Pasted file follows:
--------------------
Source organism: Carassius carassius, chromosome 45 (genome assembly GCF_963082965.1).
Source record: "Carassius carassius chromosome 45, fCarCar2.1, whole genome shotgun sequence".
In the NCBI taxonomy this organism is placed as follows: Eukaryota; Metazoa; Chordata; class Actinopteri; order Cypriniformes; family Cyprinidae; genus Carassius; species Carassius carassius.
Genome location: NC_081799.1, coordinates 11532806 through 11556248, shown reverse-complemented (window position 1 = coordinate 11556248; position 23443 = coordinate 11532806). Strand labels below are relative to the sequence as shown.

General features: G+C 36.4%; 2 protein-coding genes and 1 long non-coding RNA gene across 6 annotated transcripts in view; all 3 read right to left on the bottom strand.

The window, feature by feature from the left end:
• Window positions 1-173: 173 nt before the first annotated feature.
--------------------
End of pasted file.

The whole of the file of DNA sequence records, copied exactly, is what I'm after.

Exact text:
Source organism: Carassius carassius, chromosome 45 (genome assembly GCF_963082965.1).
Source record: "Carassius carassius chromosome 45, fCarCar2.1, whole genome shotgun sequence".
In the NCBI taxonomy this organism is placed as follows: Eukaryota; Metazoa; Chordata; class Actinopteri; order Cypriniformes; family Cyprinidae; genus Carassius; species Carassius carassius.
Genome location: NC_081799.1, coordinates 11532806 through 11556248, shown reverse-complemented (window position 1 = coordinate 11556248; position 23443 = coordinate 11532806). Strand labels below are relative to the sequence as shown.

General features: G+C 36.4%; 2 protein-coding genes and 1 long non-coding RNA gene across 6 annotated transcripts in view; all 3 read right to left on the bottom strand.

The window, feature by feature from the left end:
• Window positions 1-173: 173 nt before the first annotated feature.